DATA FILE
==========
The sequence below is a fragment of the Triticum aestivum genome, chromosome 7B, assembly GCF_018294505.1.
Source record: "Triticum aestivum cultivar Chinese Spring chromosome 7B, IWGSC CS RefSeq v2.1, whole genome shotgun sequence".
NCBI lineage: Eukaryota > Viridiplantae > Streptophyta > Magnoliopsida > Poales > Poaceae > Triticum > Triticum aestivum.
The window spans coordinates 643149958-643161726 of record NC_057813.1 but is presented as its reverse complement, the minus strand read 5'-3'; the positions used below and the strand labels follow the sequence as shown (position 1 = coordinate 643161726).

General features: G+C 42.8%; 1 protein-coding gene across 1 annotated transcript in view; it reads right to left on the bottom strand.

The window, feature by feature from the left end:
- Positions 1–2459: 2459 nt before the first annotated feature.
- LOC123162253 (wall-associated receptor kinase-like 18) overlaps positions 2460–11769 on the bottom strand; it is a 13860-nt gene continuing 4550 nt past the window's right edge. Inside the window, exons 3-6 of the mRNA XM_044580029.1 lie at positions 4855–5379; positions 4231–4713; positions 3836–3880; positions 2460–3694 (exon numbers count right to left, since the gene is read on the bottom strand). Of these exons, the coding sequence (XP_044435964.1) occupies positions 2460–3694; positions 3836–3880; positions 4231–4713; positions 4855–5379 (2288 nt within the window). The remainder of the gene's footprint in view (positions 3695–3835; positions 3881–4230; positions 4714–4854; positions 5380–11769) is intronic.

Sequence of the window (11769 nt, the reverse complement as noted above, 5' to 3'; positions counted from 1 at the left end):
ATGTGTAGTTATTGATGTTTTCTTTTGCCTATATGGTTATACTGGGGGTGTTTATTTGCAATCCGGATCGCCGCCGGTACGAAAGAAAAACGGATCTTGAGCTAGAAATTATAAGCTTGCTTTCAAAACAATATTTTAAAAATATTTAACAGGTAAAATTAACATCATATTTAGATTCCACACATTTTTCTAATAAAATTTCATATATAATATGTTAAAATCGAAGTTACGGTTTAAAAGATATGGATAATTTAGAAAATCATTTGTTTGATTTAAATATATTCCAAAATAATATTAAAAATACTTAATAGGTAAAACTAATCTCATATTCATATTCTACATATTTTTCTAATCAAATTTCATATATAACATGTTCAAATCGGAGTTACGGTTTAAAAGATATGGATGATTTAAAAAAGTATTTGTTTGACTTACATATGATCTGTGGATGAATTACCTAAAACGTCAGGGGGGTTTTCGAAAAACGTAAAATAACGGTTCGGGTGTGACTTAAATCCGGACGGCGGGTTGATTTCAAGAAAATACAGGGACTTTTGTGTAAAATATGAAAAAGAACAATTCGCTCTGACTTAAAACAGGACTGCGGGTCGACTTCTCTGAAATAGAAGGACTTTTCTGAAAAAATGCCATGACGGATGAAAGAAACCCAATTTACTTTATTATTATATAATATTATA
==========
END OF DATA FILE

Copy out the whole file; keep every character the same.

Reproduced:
The sequence below is a fragment of the Triticum aestivum genome, chromosome 7B, assembly GCF_018294505.1.
Source record: "Triticum aestivum cultivar Chinese Spring chromosome 7B, IWGSC CS RefSeq v2.1, whole genome shotgun sequence".
NCBI lineage: Eukaryota > Viridiplantae > Streptophyta > Magnoliopsida > Poales > Poaceae > Triticum > Triticum aestivum.
The window spans coordinates 643149958-643161726 of record NC_057813.1 but is presented as its reverse complement, the minus strand read 5'-3'; the positions used below and the strand labels follow the sequence as shown (position 1 = coordinate 643161726).

General features: G+C 42.8%; 1 protein-coding gene across 1 annotated transcript in view; it reads right to left on the bottom strand.

The window, feature by feature from the left end:
- Positions 1–2459: 2459 nt before the first annotated feature.
- LOC123162253 (wall-associated receptor kinase-like 18) overlaps positions 2460–11769 on the bottom strand; it is a 13860-nt gene continuing 4550 nt past the window's right edge. Inside the window, exons 3-6 of the mRNA XM_044580029.1 lie at positions 4855–5379; positions 4231–4713; positions 3836–3880; positions 2460–3694 (exon numbers count right to left, since the gene is read on the bottom strand). Of these exons, the coding sequence (XP_044435964.1) occupies positions 2460–3694; positions 3836–3880; positions 4231–4713; positions 4855–5379 (2288 nt within the window). The remainder of the gene's footprint in view (positions 3695–3835; positions 3881–4230; positions 4714–4854; positions 5380–11769) is intronic.

Sequence of the window (11769 nt, the reverse complement as noted above, 5' to 3'; positions counted from 1 at the left end):
ATGTGTAGTTATTGATGTTTTCTTTTGCCTATATGGTTATACTGGGGGTGTTTATTTGCAATCCGGATCGCCGCCGGTACGAAAGAAAAACGGATCTTGAGCTAGAAATTATAAGCTTGCTTTCAAAACAATATTTTAAAAATATTTAACAGGTAAAATTAACATCATATTTAGATTCCACACATTTTTCTAATAAAATTTCATATATAATATGTTAAAATCGAAGTTACGGTTTAAAAGATATGGATAATTTAGAAAATCATTTGTTTGATTTAAATATATTCCAAAATAATATTAAAAATACTTAATAGGTAAAACTAATCTCATATTCATATTCTACATATTTTTCTAATCAAATTTCATATATAACATGTTCAAATCGGAGTTACGGTTTAAAAGATATGGATGATTTAAAAAAGTATTTGTTTGACTTACATATGATCTGTGGATGAATTACCTAAAACGTCAGGGGGGTTTTCGAAAAACGTAAAATAACGGTTCGGGTGTGACTTAAATCCGGACGGCGGGTTGATTTCAAGAAAATACAGGGACTTTTGTGTAAAATATGAAAAAGAACAATTCGCTCTGACTTAAAACAGGACTGCGGGTCGACTTCTCTGAAATAGAAGGACTTTTCTGAAAAAATGCCATGACGGATGAAAGAAACCCAATTTACTTTATTATTATATAATATTATA